Wednesday, February 8, 2023

COVID-19 Disruptions Linked to Rising Malaria Infections and Deaths

The World Health Organization reports a significant increase in malaria cases and deaths in 2020 due to interruptions in malaria services due to COVID-19.

Over the past two decades, the global malaria death rate has halved, saving 10.6 million lives. New data compiled by WHO shows that COVID-19 has halted and even reversed progress made in reducing deaths from this preventable and treatable disease.

The WHO World Malaria Report estimates that there were 241 million cases of malaria and 627,000 deaths from malaria in 2020, an increase of 14 million cases and 69,000 deaths from the previous year. WHO attributes this increase to disruptions in the provision of services for the prevention, diagnosis and treatment of malaria during a pandemic.

Pedro Alonso, director of the WHO Global Malaria Program, said the situation could have been much worse. The good news, he said, is that the predicted doomsday scenario did not come true. He notes that the dismal predictions of a huge spike in malaria made in March 2020 did not materialize.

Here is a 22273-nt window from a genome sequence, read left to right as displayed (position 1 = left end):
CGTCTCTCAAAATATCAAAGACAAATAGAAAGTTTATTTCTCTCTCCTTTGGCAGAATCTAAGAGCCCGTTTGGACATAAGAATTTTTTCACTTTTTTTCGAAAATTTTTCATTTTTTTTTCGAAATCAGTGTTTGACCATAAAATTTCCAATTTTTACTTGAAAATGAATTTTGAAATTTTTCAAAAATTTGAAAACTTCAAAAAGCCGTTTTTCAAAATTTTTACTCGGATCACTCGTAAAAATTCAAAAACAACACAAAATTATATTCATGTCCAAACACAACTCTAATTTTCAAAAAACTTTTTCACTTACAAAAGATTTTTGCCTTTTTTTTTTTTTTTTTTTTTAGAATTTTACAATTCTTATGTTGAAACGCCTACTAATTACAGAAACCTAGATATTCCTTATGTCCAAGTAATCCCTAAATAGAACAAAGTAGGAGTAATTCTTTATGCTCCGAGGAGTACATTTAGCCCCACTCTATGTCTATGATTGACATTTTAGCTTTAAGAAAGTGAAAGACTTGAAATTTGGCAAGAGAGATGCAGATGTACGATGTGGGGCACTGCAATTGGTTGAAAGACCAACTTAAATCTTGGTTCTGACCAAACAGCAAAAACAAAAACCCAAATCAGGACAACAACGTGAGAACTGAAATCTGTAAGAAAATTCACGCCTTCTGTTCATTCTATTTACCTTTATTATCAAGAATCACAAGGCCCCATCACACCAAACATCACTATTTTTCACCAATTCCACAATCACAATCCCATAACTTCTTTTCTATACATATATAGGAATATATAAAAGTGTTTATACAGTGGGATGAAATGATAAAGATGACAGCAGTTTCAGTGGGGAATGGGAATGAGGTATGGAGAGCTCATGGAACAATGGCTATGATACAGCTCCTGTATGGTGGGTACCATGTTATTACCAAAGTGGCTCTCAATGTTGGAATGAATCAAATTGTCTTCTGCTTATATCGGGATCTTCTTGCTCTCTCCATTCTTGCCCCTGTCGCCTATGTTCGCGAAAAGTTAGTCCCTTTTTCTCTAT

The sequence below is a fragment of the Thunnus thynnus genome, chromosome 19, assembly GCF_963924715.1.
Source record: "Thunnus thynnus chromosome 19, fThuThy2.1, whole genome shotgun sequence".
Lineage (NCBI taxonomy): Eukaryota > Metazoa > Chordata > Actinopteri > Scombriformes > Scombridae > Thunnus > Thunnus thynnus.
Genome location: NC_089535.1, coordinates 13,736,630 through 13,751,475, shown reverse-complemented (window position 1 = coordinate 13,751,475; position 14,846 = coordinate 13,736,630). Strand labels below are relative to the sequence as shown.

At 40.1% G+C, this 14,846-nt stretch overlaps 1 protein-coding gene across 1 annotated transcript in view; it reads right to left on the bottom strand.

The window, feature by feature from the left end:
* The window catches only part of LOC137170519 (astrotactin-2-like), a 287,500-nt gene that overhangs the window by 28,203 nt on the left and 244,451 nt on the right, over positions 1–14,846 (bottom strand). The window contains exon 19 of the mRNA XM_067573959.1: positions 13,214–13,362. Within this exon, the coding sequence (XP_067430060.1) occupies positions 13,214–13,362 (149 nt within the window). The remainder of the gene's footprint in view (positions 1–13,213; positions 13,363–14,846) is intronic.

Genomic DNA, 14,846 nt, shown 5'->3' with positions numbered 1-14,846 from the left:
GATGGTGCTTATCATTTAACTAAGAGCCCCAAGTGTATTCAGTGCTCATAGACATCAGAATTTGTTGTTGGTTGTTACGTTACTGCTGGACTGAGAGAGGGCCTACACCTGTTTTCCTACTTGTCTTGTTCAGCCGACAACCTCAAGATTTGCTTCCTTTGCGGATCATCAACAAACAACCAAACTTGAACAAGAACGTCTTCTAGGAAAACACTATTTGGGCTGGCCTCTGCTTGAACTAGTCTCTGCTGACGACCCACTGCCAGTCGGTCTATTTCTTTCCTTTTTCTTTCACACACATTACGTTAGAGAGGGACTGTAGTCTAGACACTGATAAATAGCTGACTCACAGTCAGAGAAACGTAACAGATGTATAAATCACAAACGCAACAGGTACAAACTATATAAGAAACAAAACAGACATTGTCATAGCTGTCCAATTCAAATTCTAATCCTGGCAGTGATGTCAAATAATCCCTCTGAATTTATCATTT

“One worst-case scenario was that the death rate from malaria would double. So let me repeat that this is not the case. We can call it a success story, although an additional 47,000 people died as a result of the disruptions, ”said Alonso.

Progress in the global fight against malaria remains uneven, the report says.

Between 2000 and 2020, WHO certified 12 countries as malaria-free. Two countries, China and El Salvador, achieved this status in 2021 despite the ongoing pandemic.

Since 2015, both cases and deaths have stopped in most of the 93 endemic countries and territories around the world. However, other data show that malaria cases have increased in 32 countries, most of which are in sub-Saharan Africa and some in South America.

FILE – A vendor wrapped in a mosquito net to protect against malaria sleeps in a mosquito net at the Busega market in Kampala, Uganda on April 3, 2020.

Alonso said the situation remains particularly dire in Africa, where the burden of malaria remains unacceptably high. He notes that Africa accounts for about 96 percent of the world’s deaths, 80 percent among children under the age of five.

“At the same time, the pandemic is not over yet, and the pace of economic recovery remains uncertain. Without immediate and accelerated action, the key objectives of the WHO Global Technical Strategy 2030 will be missed and additional opportunities may be lost, ”he said.

The WHO strategy calls for a 90% reduction in malaria cases and deaths by 2030. It also calls for the elimination of malaria in at least 35 countries and the prevention of reoccurrence of the disease in all malaria-free countries.

Nation World News Desk
Nation World News Desk
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